So Biscuit was excited about the project, and he wanted to tell me all about it.
"Mom, do you want me to tell you how to perform a science experiment?" Biscuit asked.
"Yes," I said. "Tell me all about it."
"Well," he said, "here are the steps. ... First, you ask a question. Then, you form a hypothesis. Next, you perform a test. Then you collect your results. And the last step is that you reach a conclusion."
"Dude!" I said. "I don't think I knew the word 'hypothesis' until, like, third grade! What was your experiment?"
"Well, we wanted to know if the color of a drink would affect the taste of it. That was our question," he explained. "So we each had three cups with something to drink in them. One was blue. One was green. And one was plain. We tasted the drink from each cup, and you know what?"
"What?" I asked. I could tell he was enjoying drawing out his explanation.
"All three cups were apple juice," he said. "The color didn't change the taste at all!"
"That's a really cool project," I said.
"So our question was whether different colored drinks taste different. Our hypothesis was that we thought they would taste the same. Our test was that we drank them. Then we wrote down what each one tasted like. That was our results. And our conclusion was that the color of the apple juice didn't make them taste any differently."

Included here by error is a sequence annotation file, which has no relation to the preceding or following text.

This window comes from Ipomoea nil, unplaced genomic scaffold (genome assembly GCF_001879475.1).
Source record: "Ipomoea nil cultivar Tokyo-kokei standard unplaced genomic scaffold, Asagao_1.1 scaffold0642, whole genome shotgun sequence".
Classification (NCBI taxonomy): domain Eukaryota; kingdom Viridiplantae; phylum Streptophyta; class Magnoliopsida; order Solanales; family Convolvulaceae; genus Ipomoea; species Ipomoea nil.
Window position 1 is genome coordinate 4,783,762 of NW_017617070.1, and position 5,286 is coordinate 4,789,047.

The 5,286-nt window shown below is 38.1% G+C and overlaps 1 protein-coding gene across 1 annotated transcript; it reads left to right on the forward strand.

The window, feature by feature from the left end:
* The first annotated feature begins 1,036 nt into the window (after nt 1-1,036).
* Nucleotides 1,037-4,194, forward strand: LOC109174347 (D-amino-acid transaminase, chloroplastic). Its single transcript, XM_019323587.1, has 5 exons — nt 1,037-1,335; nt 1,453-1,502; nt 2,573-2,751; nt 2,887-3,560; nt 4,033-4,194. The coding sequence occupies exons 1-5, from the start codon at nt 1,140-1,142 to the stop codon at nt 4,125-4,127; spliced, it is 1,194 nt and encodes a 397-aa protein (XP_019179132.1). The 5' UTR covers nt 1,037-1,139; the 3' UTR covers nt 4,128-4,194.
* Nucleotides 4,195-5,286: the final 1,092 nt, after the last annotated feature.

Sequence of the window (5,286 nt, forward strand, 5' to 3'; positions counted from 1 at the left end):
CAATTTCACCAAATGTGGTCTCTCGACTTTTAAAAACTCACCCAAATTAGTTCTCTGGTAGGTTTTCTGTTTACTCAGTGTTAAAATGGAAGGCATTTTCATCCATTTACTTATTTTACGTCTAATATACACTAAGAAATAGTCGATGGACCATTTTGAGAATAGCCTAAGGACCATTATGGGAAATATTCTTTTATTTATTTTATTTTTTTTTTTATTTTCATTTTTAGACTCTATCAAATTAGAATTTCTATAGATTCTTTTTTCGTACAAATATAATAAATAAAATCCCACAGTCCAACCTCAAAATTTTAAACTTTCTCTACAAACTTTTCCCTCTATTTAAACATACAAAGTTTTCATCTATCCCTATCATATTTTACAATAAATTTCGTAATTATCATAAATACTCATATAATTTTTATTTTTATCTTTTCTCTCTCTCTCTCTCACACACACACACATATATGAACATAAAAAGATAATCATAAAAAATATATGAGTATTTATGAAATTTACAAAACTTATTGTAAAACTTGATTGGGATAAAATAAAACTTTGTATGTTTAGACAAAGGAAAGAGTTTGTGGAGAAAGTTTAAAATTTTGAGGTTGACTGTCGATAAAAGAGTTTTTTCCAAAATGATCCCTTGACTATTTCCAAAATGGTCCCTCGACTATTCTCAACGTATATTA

I was very impressed.
I dialed my brother's cellphone and handed the phone to Biscuit.
"Tell your uncle about your science project," I said.
Biscuit took care of the pleasantries then told my brother about his project. And my brother, being my brother, said, "Well tell me this ... Is a hypothemus kin to a hippopotamus?"
"Noooo," Biscuit said. "It's a hy-po-the-sis."
"That's what I said," my brother said. "Hypothemus. It at least has to be a cousin of the hippopotamus, right?"
Biscuit let out a big sigh (something he does to my brother quite often) and said, "You're just picking on me, right?"